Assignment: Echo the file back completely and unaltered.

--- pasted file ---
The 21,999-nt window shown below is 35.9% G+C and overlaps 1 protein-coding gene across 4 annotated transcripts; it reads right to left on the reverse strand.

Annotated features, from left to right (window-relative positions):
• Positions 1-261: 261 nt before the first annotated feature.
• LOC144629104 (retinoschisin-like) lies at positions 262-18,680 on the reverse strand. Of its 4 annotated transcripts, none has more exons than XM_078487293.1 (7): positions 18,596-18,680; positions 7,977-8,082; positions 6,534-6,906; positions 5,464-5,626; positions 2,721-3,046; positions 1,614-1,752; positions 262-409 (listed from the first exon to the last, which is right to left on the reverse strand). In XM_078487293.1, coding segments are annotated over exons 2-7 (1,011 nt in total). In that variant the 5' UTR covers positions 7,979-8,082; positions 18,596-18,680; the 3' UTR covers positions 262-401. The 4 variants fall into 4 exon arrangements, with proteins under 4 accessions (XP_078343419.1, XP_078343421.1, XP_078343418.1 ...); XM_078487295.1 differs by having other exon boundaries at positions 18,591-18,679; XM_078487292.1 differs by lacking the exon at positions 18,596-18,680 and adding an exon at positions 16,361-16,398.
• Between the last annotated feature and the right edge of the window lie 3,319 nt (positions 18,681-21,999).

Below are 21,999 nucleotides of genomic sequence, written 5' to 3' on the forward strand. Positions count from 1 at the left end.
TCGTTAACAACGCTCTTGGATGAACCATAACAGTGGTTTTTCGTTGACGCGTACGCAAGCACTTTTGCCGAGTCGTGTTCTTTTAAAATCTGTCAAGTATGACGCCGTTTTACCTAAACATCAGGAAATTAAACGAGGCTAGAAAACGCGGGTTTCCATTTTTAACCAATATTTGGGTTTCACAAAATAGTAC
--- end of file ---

The 21,999-nt window shown below is 35.9% G+C and overlaps 1 protein-coding gene across 4 annotated transcripts; it reads right to left on the reverse strand.

Annotated features, from left to right (window-relative positions):
• Positions 1-261: 261 nt before the first annotated feature.
• LOC144629104 (retinoschisin-like) lies at positions 262-18,680 on the reverse strand. Of its 4 annotated transcripts, none has more exons than XM_078487293.1 (7): positions 18,596-18,680; positions 7,977-8,082; positions 6,534-6,906; positions 5,464-5,626; positions 2,721-3,046; positions 1,614-1,752; positions 262-409 (listed from the first exon to the last, which is right to left on the reverse strand). In XM_078487293.1, coding segments are annotated over exons 2-7 (1,011 nt in total). In that variant the 5' UTR covers positions 7,979-8,082; positions 18,596-18,680; the 3' UTR covers positions 262-401. The 4 variants fall into 4 exon arrangements, with proteins under 4 accessions (XP_078343419.1, XP_078343421.1, XP_078343418.1 ...); XM_078487295.1 differs by having other exon boundaries at positions 18,591-18,679; XM_078487292.1 differs by lacking the exon at positions 18,596-18,680 and adding an exon at positions 16,361-16,398.
• Between the last annotated feature and the right edge of the window lie 3,319 nt (positions 18,681-21,999).

Below are 21,999 nucleotides of genomic sequence, written 5' to 3' on the forward strand. Positions count from 1 at the left end.
TCGTTAACAACGCTCTTGGATGAACCATAACAGTGGTTTTTCGTTGACGCGTACGCAAGCACTTTTGCCGAGTCGTGTTCTTTTAAAATCTGTCAAGTATGACGCCGTTTTACCTAAACATCAGGAAATTAAACGAGGCTAGAAAACGCGGGTTTCCATTTTTAACCAATATTTGGGTTTCACAAAATAGTAC